When looking for a Game Master (GM), be aware of red flags that might indicate an unhealthy or unsafe gaming environment.
You’re opening yourself up to a world of adventure when you sit down to play Dungeons and Dragons, Modiphius, Pathfinder, or other TTRPGs. You’re trusting a Game Master (GM) to care for you through roleplaying tension, drama, battle, and otherwise. Storytelling invokes very real emotions and reactions in our brains. (Read: The Power of Storytelling)
Just as you can vet a book, movie, or television show before choosing to immerse yourself, you can vet your game master as well. This storytelling medium is immersive. You need to know you can trust your GM.
Here are a few red flags to watch out for when looking for a game master.
The GM Doesn’t Seem to Respect Boundaries
One of the most common red flags is when a game master ignores, argues against, or deliberately refuses to respect the boundaries set by players. Unfortunately, you may only be able to see this red flag once you are already in the game with them. (Remember, you can always leave an uncomfortable situation.)
The GM Ignores Feedback
Another red flag to look out for is when a dungeon master dismisses concerns or refuses to listen to feedback. On the other hand, a good dungeon master will be open to constructive criticism and always strives to create a safe and welcoming environment for all players.
The GM Doesn’t “Do” Session Zeros
Session Zero is a meeting before the game starts where everyone can discuss their comfort levels and expectations. This session is essential in ensuring everyone is on the same page.
The game masters I’ve experienced that don’t “do” session zeros (in some capacity) come in two varieties. The first variety is the pompous game master. There’s no reason to be against session zero other than power play or gatekeeping. The second variety is the ignorant game master. These GMs likely mean very well but have never considered safety tools. Unfortunately, this “I didn’t know!” situation typically comes from game masters who don’t have much experience with being threatened or in danger because of their sex, orientation, or skin color.
A group of strangers and I were going to begin a campaign series. When scheduling, we asked when session zero would take place. The GM said he’s never done one and to just put what we’re uncomfortable with in the chat so he can accommodate. So we pushed for a session zero where we introduced him to safety tools and consent in gaming. He was very kind and sweet, simply unaware.
The abridged session zero
Session Zero doesn’t always have to take an entire session. I’ve done an abridged variation for professional one-shots or other time-restricted situations. The way I do this is to create a chat space, such as Discord, ahead of game time. In addition, I post a Lines & Veils Consent form via Google Forms and note that submitting it is required before the game. I also share which safety tools I use in my sessions and offer a private way for players to provide feedback before, during, or after our session. Finally, before officially starting the session, I spend 5-10 minutes showing them the finalized Lines & Veils PDF I made from the form submissions, reminding them of the system and that players can always revoke their consent.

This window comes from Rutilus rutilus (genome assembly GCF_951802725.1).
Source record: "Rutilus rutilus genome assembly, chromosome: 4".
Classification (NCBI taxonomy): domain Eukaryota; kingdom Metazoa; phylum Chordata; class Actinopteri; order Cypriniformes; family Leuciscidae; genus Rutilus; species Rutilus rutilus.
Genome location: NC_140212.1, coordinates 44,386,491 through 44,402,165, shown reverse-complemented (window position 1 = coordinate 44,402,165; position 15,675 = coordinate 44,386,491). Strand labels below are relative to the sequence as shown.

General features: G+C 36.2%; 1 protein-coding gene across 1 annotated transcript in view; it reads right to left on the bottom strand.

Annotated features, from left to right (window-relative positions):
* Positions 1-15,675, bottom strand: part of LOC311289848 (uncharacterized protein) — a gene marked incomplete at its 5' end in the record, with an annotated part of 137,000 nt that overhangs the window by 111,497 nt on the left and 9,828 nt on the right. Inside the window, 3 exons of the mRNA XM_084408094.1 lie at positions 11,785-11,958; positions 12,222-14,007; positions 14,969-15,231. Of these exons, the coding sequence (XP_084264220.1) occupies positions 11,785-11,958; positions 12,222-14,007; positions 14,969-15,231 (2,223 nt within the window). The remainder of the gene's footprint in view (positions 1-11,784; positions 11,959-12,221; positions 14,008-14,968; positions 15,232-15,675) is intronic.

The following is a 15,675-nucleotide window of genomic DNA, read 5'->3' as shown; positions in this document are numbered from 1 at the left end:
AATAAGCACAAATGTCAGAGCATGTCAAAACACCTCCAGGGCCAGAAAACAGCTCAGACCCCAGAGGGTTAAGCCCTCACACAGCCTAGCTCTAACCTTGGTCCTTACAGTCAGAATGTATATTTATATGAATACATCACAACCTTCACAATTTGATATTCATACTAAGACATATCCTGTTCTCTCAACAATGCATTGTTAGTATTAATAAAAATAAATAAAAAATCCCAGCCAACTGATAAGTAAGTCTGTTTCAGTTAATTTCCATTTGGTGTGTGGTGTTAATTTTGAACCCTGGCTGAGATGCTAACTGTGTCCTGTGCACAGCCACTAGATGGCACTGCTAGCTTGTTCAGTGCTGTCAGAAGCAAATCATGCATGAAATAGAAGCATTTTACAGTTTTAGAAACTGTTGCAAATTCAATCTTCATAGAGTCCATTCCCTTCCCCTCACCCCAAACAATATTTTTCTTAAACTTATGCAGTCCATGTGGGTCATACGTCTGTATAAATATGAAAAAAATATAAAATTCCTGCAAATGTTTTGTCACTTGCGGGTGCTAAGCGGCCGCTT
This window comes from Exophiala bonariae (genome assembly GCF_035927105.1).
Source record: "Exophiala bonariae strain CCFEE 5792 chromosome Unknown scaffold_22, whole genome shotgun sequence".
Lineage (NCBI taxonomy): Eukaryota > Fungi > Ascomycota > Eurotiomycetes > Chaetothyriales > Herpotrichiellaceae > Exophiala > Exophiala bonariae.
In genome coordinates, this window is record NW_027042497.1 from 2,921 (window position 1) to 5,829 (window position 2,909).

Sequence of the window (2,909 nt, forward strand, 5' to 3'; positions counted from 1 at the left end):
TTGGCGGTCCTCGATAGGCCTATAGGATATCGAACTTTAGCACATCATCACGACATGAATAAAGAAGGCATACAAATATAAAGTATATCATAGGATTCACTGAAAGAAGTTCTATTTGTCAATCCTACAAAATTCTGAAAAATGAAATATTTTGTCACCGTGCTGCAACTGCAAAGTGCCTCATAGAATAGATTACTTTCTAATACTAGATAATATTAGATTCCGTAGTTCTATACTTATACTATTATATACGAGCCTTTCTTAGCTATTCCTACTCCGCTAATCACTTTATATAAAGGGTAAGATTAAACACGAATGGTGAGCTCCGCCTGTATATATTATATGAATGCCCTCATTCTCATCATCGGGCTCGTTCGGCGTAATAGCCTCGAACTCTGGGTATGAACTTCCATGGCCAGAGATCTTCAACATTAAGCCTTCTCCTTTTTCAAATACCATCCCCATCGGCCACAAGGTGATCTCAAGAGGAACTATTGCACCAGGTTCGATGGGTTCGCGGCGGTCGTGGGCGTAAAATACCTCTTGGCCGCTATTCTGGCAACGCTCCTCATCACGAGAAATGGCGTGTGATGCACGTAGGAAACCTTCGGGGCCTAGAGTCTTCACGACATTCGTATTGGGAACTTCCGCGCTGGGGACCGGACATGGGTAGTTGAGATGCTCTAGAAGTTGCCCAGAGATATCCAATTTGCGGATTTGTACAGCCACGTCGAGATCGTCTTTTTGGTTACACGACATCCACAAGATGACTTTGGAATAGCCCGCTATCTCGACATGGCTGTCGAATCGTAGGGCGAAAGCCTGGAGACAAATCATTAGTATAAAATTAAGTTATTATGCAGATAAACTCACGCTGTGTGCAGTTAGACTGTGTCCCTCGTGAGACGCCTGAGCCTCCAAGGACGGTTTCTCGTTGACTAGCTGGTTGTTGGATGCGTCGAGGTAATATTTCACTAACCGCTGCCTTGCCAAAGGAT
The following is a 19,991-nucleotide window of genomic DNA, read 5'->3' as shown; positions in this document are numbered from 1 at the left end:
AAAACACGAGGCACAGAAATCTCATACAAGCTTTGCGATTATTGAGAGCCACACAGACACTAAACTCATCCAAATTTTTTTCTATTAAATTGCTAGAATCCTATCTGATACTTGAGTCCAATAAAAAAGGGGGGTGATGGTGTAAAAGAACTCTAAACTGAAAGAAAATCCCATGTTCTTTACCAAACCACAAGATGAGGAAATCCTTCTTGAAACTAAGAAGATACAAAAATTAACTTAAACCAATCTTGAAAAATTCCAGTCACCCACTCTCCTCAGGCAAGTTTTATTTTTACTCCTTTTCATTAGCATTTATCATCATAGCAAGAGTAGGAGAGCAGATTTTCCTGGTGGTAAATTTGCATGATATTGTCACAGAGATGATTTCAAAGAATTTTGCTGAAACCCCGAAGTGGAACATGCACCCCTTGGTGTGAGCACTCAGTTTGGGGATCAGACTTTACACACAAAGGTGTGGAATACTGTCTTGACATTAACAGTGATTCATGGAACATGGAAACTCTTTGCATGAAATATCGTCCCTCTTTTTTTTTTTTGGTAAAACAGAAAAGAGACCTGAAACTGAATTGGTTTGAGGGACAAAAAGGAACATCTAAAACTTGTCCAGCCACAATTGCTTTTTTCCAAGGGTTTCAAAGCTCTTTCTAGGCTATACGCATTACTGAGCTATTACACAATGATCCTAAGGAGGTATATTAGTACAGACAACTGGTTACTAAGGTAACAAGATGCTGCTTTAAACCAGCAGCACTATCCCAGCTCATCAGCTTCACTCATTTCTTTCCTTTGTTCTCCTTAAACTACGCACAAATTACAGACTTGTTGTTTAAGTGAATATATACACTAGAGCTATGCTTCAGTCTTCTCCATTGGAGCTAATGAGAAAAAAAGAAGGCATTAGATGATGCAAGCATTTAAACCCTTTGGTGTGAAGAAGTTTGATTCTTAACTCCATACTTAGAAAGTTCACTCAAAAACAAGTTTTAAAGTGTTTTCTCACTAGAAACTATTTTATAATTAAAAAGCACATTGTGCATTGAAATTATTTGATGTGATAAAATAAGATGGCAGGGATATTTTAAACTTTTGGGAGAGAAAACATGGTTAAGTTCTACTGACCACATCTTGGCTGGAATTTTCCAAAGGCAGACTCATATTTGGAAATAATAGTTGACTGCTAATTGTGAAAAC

The GM Doesn’t Use Safety Tools
Another red flag to watch out for is game masters that refuse to use safety tools. As stated above, they could be unaware. There are plenty of gamemasters, however, that just flat-out refuse.
A safety tool example is the x card. (Or the X in chat when playing digitally.) It allows players to signal if they need a break or if the situation is uncomfortable. It’s a simple way for a game master to ensure everyone at the table feels safe. There are plenty of other safety tools to choose.
The GM Doesn’t Do “Woke” Stories
If you hear a game master declare something similar, they’re essentially defending their choice to include racism, sexism, homophobia, violence against women, and other problematic topics in their game.
Similarly, watch out for game masters who insist on using “historical accuracy” in their stories. You might catch these game masters saying things like:
“Vampires can’t consent. It doesn’t make sense for them.”
That’s cherry-picking. Vampire mythology claims they need consent to enter a home. They get it.
“But rape makes sense for this time period.”
“But there weren’t any Black people in medieval England.”
Reality check, my good sir… There also weren’t any dragons. Or magic.
If you encounter these red flags when looking for a dungeon master, it’s best to move on and find someone else. There are plenty of great game masters out there who will create a fun and safe gaming environment for everyone involved. Don’t get drawn into an unsafe or unhealthy gaming situation.